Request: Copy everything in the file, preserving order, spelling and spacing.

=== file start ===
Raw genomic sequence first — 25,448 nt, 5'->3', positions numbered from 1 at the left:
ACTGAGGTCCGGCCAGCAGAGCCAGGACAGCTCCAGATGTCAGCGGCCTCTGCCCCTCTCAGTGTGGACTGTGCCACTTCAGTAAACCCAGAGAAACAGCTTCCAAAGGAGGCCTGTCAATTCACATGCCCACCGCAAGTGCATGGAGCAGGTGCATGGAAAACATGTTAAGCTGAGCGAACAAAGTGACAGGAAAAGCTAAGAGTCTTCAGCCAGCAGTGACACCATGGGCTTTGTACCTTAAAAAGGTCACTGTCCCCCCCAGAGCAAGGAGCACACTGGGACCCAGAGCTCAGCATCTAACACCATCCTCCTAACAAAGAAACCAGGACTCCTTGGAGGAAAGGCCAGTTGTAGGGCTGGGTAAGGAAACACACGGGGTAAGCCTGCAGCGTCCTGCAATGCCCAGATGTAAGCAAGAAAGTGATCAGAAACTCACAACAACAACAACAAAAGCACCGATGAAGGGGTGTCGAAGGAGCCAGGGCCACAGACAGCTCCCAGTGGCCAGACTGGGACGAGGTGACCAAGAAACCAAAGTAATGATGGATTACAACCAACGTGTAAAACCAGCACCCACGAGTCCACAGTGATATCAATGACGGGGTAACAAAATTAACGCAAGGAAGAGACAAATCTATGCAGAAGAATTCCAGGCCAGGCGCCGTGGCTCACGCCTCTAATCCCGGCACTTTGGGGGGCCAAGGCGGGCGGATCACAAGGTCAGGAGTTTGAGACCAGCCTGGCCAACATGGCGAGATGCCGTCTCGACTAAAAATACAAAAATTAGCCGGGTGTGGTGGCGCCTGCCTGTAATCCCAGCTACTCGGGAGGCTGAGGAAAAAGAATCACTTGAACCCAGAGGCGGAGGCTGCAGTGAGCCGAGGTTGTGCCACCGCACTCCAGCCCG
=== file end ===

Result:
Raw genomic sequence first — 25,448 nt, 5'->3', positions numbered from 1 at the left:
ACTGAGGTCCGGCCAGCAGAGCCAGGACAGCTCCAGATGTCAGCGGCCTCTGCCCCTCTCAGTGTGGACTGTGCCACTTCAGTAAACCCAGAGAAACAGCTTCCAAAGGAGGCCTGTCAATTCACATGCCCACCGCAAGTGCATGGAGCAGGTGCATGGAAAACATGTTAAGCTGAGCGAACAAAGTGACAGGAAAAGCTAAGAGTCTTCAGCCAGCAGTGACACCATGGGCTTTGTACCTTAAAAAGGTCACTGTCCCCCCCAGAGCAAGGAGCACACTGGGACCCAGAGCTCAGCATCTAACACCATCCTCCTAACAAAGAAACCAGGACTCCTTGGAGGAAAGGCCAGTTGTAGGGCTGGGTAAGGAAACACACGGGGTAAGCCTGCAGCGTCCTGCAATGCCCAGATGTAAGCAAGAAAGTGATCAGAAACTCACAACAACAACAACAAAAGCACCGATGAAGGGGTGTCGAAGGAGCCAGGGCCACAGACAGCTCCCAGTGGCCAGACTGGGACGAGGTGACCAAGAAACCAAAGTAATGATGGATTACAACCAACGTGTAAAACCAGCACCCACGAGTCCACAGTGATATCAATGACGGGGTAACAAAATTAACGCAAGGAAGAGACAAATCTATGCAGAAGAATTCCAGGCCAGGCGCCGTGGCTCACGCCTCTAATCCCGGCACTTTGGGGGGCCAAGGCGGGCGGATCACAAGGTCAGGAGTTTGAGACCAGCCTGGCCAACATGGCGAGATGCCGTCTCGACTAAAAATACAAAAATTAGCCGGGTGTGGTGGCGCCTGCCTGTAATCCCAGCTACTCGGGAGGCTGAGGAAAAAGAATCACTTGAACCCAGAGGCGGAGGCTGCAGTGAGCCGAGGTTGTGCCACCGCACTCCAGCCCG